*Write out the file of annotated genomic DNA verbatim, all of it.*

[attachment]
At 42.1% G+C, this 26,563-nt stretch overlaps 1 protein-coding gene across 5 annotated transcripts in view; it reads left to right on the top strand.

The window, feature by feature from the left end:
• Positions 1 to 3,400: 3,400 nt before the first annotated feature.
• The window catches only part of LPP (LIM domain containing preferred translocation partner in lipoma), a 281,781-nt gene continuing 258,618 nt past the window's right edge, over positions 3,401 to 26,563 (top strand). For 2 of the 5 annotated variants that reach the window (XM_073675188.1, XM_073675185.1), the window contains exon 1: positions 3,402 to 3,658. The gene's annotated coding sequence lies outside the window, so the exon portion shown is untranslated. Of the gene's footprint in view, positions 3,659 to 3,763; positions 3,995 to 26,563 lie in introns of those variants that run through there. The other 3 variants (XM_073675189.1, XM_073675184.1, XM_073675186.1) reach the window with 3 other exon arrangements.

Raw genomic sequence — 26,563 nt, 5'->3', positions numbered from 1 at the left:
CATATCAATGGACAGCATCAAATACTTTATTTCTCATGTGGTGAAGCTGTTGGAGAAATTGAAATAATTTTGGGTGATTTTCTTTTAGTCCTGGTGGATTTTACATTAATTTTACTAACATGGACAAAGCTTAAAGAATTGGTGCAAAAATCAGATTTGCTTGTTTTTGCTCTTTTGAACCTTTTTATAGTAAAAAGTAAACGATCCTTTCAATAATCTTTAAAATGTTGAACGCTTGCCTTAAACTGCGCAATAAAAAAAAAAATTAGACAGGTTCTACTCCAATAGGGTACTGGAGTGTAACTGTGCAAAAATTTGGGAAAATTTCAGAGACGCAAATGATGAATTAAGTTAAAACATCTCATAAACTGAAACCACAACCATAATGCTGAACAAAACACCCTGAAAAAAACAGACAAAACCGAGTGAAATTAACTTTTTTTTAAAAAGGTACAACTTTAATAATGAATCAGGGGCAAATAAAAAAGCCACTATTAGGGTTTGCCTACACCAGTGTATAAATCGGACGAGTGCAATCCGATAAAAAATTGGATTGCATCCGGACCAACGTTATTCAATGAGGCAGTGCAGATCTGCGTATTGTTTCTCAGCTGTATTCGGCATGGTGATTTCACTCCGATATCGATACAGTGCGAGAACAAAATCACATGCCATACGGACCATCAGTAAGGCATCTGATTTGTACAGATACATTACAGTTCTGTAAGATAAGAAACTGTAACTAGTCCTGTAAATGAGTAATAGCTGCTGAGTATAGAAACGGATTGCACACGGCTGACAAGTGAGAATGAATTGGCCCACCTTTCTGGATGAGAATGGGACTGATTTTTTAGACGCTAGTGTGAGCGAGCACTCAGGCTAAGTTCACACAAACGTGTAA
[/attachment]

At 42.1% G+C, this 26,563-nt stretch overlaps 1 protein-coding gene across 5 annotated transcripts in view; it reads left to right on the top strand.

The window, feature by feature from the left end:
• Positions 1 to 3,400: 3,400 nt before the first annotated feature.
• The window catches only part of LPP (LIM domain containing preferred translocation partner in lipoma), a 281,781-nt gene continuing 258,618 nt past the window's right edge, over positions 3,401 to 26,563 (top strand). For 2 of the 5 annotated variants that reach the window (XM_073675188.1, XM_073675185.1), the window contains exon 1: positions 3,402 to 3,658. The gene's annotated coding sequence lies outside the window, so the exon portion shown is untranslated. Of the gene's footprint in view, positions 3,659 to 3,763; positions 3,995 to 26,563 lie in introns of those variants that run through there. The other 3 variants (XM_073675189.1, XM_073675184.1, XM_073675186.1) reach the window with 3 other exon arrangements.

Raw genomic sequence — 26,563 nt, 5'->3', positions numbered from 1 at the left:
CATATCAATGGACAGCATCAAATACTTTATTTCTCATGTGGTGAAGCTGTTGGAGAAATTGAAATAATTTTGGGTGATTTTCTTTTAGTCCTGGTGGATTTTACATTAATTTTACTAACATGGACAAAGCTTAAAGAATTGGTGCAAAAATCAGATTTGCTTGTTTTTGCTCTTTTGAACCTTTTTATAGTAAAAAGTAAACGATCCTTTCAATAATCTTTAAAATGTTGAACGCTTGCCTTAAACTGCGCAATAAAAAAAAAAATTAGACAGGTTCTACTCCAATAGGGTACTGGAGTGTAACTGTGCAAAAATTTGGGAAAATTTCAGAGACGCAAATGATGAATTAAGTTAAAACATCTCATAAACTGAAACCACAACCATAATGCTGAACAAAACACCCTGAAAAAAACAGACAAAACCGAGTGAAATTAACTTTTTTTTAAAAAGGTACAACTTTAATAATGAATCAGGGGCAAATAAAAAAGCCACTATTAGGGTTTGCCTACACCAGTGTATAAATCGGACGAGTGCAATCCGATAAAAAATTGGATTGCATCCGGACCAACGTTATTCAATGAGGCAGTGCAGATCTGCGTATTGTTTCTCAGCTGTATTCGGCATGGTGATTTCACTCCGATATCGATACAGTGCGAGAACAAAATCACATGCCATACGGACCATCAGTAAGGCATCTGATTTGTACAGATACATTACAGTTCTGTAAGATAAGAAACTGTAACTAGTCCTGTAAATGAGTAATAGCTGCTGAGTATAGAAACGGATTGCACACGGCTGACAAGTGAGAATGAATTGGCCCACCTTTCTGGATGAGAATGGGACTGATTTTTTAGACGCTAGTGTGAGCGAGCACTCAGGCTAAGTTCACACAAACGTGTAA